At the center of every large galaxy lies a supermassive black hole that keeps the engine turning. But when a star comes near these black holes, a massive fireworks show ensues — so massive that it can shred the star into 100 million Jupiter-mass puffs of hot gas that jettison away at high speeds.
That’s pretty massive. And it’s happened in our own backyard.
At the center of the Milky Way lies Sagittarius A* (Sgr A*), a supermassive black hole. Stellar tidal disruption events likely happen every few million years. Rather than swallowing the star completely, Sgr A* rips the star apart. The end result is pretty brutal: 100 million Jupiter-size swarms of gas.
So how will we find one?
“What will make them distinguishable from normal planets is how fast they’re moving,” Eden Girma, a sophomore at Harvard University who worked on the project, said in a press conference Friday at the 229th meeting of the American Astronomical Society.
Girma’s work focused on how close one such object might have come to our solar system. Simulations suggest that most of them are tossed out of the galaxy entirely, while a few may have stayed bound to Sgr A*. But anywhere from 1,000 to 10,000 of these objects are spewed back into the galaxy at large.
According to her simulations, though, the closest to encounter Earth might have been 700 light years away.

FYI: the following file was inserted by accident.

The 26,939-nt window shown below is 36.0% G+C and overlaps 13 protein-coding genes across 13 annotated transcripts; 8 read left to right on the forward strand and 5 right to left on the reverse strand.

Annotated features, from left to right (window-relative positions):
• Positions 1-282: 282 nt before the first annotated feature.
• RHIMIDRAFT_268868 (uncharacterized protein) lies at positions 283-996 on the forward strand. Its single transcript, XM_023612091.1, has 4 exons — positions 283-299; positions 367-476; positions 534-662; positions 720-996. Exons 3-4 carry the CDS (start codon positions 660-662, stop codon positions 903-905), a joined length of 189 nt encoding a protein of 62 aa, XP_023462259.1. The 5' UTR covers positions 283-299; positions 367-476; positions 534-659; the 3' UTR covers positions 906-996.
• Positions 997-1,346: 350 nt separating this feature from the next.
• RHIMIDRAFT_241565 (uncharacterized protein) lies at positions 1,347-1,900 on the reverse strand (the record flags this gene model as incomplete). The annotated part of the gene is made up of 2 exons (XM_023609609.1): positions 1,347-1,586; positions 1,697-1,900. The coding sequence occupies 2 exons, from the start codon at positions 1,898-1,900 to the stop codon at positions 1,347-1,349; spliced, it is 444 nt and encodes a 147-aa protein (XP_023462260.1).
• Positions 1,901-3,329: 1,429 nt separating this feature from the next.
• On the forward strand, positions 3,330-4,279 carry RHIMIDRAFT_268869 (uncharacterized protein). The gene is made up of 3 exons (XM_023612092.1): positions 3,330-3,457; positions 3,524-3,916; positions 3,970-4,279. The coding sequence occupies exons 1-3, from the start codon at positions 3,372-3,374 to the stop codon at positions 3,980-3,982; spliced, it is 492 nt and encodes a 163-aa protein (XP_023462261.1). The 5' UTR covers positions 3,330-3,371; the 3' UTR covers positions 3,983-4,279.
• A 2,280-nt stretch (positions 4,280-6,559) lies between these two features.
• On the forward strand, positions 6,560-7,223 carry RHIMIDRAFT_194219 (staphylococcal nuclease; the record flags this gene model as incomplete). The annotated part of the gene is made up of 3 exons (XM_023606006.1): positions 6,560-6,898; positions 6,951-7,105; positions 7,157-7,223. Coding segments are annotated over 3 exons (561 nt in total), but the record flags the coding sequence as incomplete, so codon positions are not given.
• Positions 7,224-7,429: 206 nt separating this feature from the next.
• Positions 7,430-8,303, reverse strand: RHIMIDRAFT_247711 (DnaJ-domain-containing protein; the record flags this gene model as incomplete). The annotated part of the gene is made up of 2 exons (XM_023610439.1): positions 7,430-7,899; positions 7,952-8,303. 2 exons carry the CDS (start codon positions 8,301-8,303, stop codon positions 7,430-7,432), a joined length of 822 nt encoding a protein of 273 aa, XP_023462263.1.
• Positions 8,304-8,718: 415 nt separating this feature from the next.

Finding such objects might be difficult, Girma says, because “by the time they reach us, they’ll be extremely cold.” This also might make it more difficult to characterize them. Though they will be Jupiter-mass, they won’t form by the typical mechanism of planets, where layers of gas accumulate over time. Instead, the timescale of formation could be measured in years instead of millions of years. They would be abundant in hydrogen and helium thanks to their stellar origins. Though the gas may be gravitationally bound, it may not have the density typically expected of a planet.
Even if such a planet(-ish) is found through a microlensing event, it might be hard to distinguish them from planets that formed through traditional mechanisms and were ejected out of their solar system.
For now, what we know is that there may be stragglers in the spaces between stars, remnants of a violent incident moving swiftly away from their place of origin.